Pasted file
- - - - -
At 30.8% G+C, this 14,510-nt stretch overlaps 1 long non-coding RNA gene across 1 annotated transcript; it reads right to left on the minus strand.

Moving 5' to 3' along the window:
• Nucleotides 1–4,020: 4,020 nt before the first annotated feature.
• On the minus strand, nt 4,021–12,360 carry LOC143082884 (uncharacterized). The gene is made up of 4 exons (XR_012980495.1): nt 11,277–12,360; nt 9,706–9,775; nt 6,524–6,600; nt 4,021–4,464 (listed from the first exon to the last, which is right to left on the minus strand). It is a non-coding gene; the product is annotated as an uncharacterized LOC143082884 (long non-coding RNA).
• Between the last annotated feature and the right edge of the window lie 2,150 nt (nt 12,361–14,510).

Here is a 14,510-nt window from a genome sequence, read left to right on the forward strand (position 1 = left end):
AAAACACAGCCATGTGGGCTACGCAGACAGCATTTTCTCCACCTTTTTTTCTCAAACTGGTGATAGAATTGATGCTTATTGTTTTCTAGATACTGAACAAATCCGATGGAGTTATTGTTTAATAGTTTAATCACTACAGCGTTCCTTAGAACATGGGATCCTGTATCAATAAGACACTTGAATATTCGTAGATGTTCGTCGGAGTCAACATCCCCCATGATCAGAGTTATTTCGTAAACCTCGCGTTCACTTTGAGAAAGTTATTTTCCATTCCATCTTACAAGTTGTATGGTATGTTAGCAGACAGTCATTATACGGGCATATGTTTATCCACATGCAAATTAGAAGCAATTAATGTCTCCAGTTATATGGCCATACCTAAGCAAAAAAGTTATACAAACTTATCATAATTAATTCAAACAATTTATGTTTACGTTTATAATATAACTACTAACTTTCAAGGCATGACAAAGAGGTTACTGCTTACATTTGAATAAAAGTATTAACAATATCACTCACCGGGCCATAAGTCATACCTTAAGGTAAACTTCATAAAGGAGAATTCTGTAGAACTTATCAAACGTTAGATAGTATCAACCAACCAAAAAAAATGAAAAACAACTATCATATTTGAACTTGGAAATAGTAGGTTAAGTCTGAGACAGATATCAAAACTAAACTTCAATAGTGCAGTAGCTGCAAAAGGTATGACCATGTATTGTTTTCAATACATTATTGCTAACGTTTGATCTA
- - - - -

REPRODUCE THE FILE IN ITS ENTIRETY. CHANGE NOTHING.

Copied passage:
At 30.8% G+C, this 14,510-nt stretch overlaps 1 long non-coding RNA gene across 1 annotated transcript; it reads right to left on the minus strand.

Moving 5' to 3' along the window:
• Nucleotides 1–4,020: 4,020 nt before the first annotated feature.
• On the minus strand, nt 4,021–12,360 carry LOC143082884 (uncharacterized). The gene is made up of 4 exons (XR_012980495.1): nt 11,277–12,360; nt 9,706–9,775; nt 6,524–6,600; nt 4,021–4,464 (listed from the first exon to the last, which is right to left on the minus strand). It is a non-coding gene; the product is annotated as an uncharacterized LOC143082884 (long non-coding RNA).
• Between the last annotated feature and the right edge of the window lie 2,150 nt (nt 12,361–14,510).

Here is a 14,510-nt window from a genome sequence, read left to right on the forward strand (position 1 = left end):
AAAACACAGCCATGTGGGCTACGCAGACAGCATTTTCTCCACCTTTTTTTCTCAAACTGGTGATAGAATTGATGCTTATTGTTTTCTAGATACTGAACAAATCCGATGGAGTTATTGTTTAATAGTTTAATCACTACAGCGTTCCTTAGAACATGGGATCCTGTATCAATAAGACACTTGAATATTCGTAGATGTTCGTCGGAGTCAACATCCCCCATGATCAGAGTTATTTCGTAAACCTCGCGTTCACTTTGAGAAAGTTATTTTCCATTCCATCTTACAAGTTGTATGGTATGTTAGCAGACAGTCATTATACGGGCATATGTTTATCCACATGCAAATTAGAAGCAATTAATGTCTCCAGTTATATGGCCATACCTAAGCAAAAAAGTTATACAAACTTATCATAATTAATTCAAACAATTTATGTTTACGTTTATAATATAACTACTAACTTTCAAGGCATGACAAAGAGGTTACTGCTTACATTTGAATAAAAGTATTAACAATATCACTCACCGGGCCATAAGTCATACCTTAAGGTAAACTTCATAAAGGAGAATTCTGTAGAACTTATCAAACGTTAGATAGTATCAACCAACCAAAAAAAATGAAAAACAACTATCATATTTGAACTTGGAAATAGTAGGTTAAGTCTGAGACAGATATCAAAACTAAACTTCAATAGTGCAGTAGCTGCAAAAGGTATGACCATGTATTGTTTTCAATACATTATTGCTAACGTTTGATCTA